Anyway, from where did this style evolve? How did we get this blend of such hardcore music accompanied by simple, meaningless, ignorantly beautiful lyrics? There is only one correct answer, and that is intelligent design. So who was the designer?

….

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You’re goddamn right it’s Fred Durst. BUT WAIT HEAR ME OUT!! Really, there’s nothing intellectually curious about Limp Bizkit, it’s just ignorant ass music, which is exactly my point. These guys took a little metal, some simple lyrics, grabbed a D.J. and started yelling like Cookie Monster into a mic. That curious combination produced absolute gold. They don’t deserve the heat that they get from critics or society at large, they’re not even close to the worst thing to come out of Florida…

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I won’t get into the history of the band right now, stay posted for that update, but the parallels in today’s popular hip-hop is more similar to the work of Limp Bizkit than Big L. Word play is rare in today’s hip hop, it was also rare with Durst’s lyrics. He actually rhymed “here” with “here.” Seems like Weezy owed Freddie that Young Money deal for borrowing that eloquent line.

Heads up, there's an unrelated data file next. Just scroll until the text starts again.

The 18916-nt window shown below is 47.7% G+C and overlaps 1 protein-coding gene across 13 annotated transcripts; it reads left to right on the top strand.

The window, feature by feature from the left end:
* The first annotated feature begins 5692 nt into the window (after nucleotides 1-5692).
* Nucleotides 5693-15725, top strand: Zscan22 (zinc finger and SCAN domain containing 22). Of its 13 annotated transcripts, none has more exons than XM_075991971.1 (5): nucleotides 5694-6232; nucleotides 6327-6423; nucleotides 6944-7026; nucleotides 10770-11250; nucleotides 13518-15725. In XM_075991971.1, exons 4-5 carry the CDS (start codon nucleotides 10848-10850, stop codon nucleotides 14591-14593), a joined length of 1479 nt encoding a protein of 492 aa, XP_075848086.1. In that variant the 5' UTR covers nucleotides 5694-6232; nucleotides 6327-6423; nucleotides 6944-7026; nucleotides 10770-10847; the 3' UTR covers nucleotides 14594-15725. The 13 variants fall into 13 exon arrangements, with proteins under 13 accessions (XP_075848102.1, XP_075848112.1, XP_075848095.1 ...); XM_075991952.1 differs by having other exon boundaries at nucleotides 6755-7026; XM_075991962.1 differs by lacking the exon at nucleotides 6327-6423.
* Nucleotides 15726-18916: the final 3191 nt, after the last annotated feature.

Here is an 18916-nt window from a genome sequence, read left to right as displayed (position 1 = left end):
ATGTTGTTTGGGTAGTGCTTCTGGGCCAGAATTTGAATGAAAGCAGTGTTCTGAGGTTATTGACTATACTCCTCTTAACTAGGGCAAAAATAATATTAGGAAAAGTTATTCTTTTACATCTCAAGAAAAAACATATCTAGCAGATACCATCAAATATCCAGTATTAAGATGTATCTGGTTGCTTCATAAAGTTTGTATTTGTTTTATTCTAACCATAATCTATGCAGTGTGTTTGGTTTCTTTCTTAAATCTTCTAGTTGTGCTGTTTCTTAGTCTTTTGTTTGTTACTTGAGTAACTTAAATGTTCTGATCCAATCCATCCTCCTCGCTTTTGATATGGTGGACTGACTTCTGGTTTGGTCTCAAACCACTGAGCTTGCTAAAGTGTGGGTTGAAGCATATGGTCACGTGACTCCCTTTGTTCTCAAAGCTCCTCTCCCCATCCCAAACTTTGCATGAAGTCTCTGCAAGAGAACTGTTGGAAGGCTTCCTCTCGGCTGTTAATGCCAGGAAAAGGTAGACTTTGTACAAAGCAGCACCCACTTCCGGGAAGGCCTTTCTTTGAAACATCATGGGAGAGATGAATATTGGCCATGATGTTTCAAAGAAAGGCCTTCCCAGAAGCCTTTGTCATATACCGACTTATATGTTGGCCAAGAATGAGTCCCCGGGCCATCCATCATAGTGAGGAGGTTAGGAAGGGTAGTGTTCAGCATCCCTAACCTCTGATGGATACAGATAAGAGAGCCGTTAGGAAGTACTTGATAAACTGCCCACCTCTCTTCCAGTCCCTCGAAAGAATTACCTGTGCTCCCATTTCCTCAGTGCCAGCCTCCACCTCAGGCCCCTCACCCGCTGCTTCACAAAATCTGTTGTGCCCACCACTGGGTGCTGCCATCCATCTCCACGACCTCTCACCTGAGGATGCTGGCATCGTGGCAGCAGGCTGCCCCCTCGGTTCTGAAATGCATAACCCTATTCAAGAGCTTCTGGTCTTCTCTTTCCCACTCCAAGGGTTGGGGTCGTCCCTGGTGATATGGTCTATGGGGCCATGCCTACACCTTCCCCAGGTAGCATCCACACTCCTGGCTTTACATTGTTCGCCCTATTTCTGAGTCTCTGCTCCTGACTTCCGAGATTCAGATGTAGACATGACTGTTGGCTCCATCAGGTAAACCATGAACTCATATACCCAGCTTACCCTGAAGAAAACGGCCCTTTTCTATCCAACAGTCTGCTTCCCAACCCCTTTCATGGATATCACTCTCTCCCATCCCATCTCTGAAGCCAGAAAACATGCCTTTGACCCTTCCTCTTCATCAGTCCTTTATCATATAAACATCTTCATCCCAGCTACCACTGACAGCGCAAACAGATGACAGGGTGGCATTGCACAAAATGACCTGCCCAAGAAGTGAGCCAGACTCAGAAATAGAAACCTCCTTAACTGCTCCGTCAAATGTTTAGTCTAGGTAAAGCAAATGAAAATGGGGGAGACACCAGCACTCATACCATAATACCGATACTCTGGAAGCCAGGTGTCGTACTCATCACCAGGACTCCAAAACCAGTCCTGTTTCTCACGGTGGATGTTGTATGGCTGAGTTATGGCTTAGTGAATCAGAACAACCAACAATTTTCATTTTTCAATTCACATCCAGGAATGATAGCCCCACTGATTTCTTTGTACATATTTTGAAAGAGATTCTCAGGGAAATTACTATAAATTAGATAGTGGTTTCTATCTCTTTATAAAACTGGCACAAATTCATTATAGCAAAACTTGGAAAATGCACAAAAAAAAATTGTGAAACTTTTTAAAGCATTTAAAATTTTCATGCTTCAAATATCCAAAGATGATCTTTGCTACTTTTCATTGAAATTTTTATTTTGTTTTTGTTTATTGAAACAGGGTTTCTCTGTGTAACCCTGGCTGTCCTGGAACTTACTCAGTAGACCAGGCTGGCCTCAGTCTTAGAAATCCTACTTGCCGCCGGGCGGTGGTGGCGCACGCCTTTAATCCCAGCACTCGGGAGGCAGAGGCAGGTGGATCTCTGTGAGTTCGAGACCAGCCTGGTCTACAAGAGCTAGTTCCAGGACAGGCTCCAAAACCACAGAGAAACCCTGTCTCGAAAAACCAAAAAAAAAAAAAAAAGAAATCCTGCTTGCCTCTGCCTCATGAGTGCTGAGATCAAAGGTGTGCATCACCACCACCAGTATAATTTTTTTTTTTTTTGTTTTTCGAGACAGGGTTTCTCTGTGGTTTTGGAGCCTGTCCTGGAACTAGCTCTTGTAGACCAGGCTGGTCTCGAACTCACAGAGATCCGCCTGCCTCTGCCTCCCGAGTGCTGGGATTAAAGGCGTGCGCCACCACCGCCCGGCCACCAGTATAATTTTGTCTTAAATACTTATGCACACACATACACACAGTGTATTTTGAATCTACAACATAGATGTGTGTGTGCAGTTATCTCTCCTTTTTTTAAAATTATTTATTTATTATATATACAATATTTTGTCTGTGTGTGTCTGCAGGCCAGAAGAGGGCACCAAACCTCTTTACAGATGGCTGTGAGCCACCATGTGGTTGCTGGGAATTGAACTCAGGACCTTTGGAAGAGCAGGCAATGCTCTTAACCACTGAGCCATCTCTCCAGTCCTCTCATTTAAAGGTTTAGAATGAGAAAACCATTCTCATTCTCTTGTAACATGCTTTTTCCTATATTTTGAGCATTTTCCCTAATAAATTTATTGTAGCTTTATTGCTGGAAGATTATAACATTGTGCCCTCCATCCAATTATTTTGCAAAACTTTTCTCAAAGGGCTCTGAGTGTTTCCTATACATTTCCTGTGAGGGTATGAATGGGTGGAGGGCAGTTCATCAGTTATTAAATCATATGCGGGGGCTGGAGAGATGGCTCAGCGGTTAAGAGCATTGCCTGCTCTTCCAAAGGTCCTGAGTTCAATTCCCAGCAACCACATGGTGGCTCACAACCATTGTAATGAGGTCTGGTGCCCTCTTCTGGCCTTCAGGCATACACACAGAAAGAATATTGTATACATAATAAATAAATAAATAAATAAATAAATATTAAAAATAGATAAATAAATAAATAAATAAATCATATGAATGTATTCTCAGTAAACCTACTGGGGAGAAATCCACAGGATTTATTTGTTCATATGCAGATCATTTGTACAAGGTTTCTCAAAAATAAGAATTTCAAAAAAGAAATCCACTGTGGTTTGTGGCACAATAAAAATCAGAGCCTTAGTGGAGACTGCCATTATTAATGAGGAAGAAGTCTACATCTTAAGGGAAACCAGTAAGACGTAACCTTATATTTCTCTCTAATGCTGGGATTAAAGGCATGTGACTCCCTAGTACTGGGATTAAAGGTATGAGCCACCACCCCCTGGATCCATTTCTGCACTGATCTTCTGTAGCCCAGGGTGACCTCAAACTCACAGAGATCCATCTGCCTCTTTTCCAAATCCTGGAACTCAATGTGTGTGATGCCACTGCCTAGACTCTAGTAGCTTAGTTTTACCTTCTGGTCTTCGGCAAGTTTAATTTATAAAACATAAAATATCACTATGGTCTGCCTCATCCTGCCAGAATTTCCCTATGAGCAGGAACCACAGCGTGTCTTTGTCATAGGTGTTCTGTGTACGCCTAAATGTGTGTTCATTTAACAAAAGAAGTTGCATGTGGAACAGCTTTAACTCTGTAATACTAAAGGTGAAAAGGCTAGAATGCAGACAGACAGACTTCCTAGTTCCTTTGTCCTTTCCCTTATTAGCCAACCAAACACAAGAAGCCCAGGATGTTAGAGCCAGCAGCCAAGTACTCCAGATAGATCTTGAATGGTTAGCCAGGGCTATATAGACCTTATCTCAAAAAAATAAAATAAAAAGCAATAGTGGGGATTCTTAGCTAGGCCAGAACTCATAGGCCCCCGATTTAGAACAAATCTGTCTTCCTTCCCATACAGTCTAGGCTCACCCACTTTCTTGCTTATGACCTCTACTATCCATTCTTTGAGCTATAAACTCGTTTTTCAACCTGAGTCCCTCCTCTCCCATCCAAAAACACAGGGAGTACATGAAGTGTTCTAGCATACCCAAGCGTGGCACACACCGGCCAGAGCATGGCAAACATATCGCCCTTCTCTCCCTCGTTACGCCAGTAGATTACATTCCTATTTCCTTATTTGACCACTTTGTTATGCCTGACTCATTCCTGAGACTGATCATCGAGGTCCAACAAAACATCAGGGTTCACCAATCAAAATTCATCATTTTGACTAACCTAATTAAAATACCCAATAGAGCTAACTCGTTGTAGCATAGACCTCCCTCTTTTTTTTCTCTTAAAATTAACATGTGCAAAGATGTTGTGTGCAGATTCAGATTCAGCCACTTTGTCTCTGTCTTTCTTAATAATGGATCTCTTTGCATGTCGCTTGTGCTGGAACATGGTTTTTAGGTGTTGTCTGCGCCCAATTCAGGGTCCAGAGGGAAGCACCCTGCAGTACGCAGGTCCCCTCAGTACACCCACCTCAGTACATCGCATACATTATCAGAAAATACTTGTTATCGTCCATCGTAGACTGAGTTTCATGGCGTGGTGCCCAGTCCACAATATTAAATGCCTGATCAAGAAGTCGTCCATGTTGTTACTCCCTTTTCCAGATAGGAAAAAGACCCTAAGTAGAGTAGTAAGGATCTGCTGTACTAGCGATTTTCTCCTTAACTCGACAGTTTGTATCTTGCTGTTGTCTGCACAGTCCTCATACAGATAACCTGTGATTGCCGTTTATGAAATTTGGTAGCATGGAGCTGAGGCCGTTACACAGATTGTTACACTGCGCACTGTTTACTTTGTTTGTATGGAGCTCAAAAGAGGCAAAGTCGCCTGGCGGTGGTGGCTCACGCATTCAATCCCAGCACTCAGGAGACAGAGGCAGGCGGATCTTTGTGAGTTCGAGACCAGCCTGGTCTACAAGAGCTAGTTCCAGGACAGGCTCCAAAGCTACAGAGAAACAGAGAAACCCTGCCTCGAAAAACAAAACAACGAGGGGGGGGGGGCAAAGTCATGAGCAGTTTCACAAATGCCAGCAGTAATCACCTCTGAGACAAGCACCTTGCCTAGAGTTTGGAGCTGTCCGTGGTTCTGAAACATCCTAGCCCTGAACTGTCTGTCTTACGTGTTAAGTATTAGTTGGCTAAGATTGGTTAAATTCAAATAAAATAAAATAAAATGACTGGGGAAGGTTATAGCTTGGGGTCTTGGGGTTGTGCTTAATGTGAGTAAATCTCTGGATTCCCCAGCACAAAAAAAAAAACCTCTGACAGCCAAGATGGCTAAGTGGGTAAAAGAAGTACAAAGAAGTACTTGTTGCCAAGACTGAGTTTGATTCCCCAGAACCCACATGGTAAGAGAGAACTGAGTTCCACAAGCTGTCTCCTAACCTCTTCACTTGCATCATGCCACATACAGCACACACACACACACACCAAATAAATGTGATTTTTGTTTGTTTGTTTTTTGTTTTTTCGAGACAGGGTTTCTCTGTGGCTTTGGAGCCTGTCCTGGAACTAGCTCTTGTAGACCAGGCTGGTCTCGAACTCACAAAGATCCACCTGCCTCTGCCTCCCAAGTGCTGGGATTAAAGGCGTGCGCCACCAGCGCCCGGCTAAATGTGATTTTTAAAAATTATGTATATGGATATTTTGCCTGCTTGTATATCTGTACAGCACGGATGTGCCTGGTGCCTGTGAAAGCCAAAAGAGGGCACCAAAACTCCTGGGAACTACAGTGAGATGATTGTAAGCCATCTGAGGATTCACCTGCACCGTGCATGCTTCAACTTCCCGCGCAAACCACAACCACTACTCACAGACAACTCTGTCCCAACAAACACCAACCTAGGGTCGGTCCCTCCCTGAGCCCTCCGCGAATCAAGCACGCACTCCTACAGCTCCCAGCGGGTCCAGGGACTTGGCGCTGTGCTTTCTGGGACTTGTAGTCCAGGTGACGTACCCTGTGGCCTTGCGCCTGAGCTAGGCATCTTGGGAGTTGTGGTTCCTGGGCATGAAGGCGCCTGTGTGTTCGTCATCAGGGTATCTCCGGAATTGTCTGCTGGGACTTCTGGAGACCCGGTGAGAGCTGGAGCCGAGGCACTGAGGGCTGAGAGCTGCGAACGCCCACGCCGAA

What attracts people to this music? I don’t know I’m not a psychologist. What I do know is that people like it. To much of Gen X’s chagrin, Limp Bizkit was HUGE in 1999 and a little while after, until Linkin Park ruined NuMetal. At that love fest known as Woodstock ‘99, Limp Bizkit had the entire crowd ready to tear each other apart. They were gods! Today, we have people in their late teens to early twenties lining up to see A$AP Ferg (who actually has clever wordplay), 21 Savage, and Migos. These guys just rap about ignorant shit while the crowd comes dangerously close to rioting, and IT IS GREAT! We all deserve an escape, and ignorant music that comes dangerously close to coaxing you into violence is therapeutic and necessary. It’s fantastic to see hip hop developing along the evolutionary track that other genres have journeyed.

Once hip hop moves out of its ignorant phase, the pendulum will swing hard in the other direction, much like rock/indie/metal music in the early 2000s. Artists like Lil Uzi Vert are going to carry hip hop to the other side of the “feelings” spectrum, and get real poignant with it. That’s right, hip hop is evolving, and its next phase is Emo.

 

Until then…..